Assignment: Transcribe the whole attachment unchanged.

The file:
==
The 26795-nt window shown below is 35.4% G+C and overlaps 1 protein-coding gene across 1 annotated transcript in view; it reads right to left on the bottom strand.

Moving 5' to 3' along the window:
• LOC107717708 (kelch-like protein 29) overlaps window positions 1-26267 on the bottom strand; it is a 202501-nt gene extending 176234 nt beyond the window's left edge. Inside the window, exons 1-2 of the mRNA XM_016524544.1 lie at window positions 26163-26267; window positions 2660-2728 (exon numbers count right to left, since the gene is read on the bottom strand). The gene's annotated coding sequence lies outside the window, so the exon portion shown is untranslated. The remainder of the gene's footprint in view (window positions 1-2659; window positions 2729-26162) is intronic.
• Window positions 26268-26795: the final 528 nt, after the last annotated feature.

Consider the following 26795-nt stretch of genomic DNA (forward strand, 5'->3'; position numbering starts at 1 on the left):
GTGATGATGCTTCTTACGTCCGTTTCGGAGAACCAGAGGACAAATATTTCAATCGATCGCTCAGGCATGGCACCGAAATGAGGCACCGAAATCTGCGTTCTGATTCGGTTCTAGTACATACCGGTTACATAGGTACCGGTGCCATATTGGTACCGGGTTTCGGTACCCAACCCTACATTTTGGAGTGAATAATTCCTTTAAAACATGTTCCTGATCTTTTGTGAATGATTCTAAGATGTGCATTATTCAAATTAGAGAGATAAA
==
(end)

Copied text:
The 26795-nt window shown below is 35.4% G+C and overlaps 1 protein-coding gene across 1 annotated transcript in view; it reads right to left on the bottom strand.

Moving 5' to 3' along the window:
• LOC107717708 (kelch-like protein 29) overlaps window positions 1-26267 on the bottom strand; it is a 202501-nt gene extending 176234 nt beyond the window's left edge. Inside the window, exons 1-2 of the mRNA XM_016524544.1 lie at window positions 26163-26267; window positions 2660-2728 (exon numbers count right to left, since the gene is read on the bottom strand). The gene's annotated coding sequence lies outside the window, so the exon portion shown is untranslated. The remainder of the gene's footprint in view (window positions 1-2659; window positions 2729-26162) is intronic.
• Window positions 26268-26795: the final 528 nt, after the last annotated feature.

Consider the following 26795-nt stretch of genomic DNA (forward strand, 5'->3'; position numbering starts at 1 on the left):
GTGATGATGCTTCTTACGTCCGTTTCGGAGAACCAGAGGACAAATATTTCAATCGATCGCTCAGGCATGGCACCGAAATGAGGCACCGAAATCTGCGTTCTGATTCGGTTCTAGTACATACCGGTTACATAGGTACCGGTGCCATATTGGTACCGGGTTTCGGTACCCAACCCTACATTTTGGAGTGAATAATTCCTTTAAAACATGTTCCTGATCTTTTGTGAATGATTCTAAGATGTGCATTATTCAAATTAGAGAGATAAA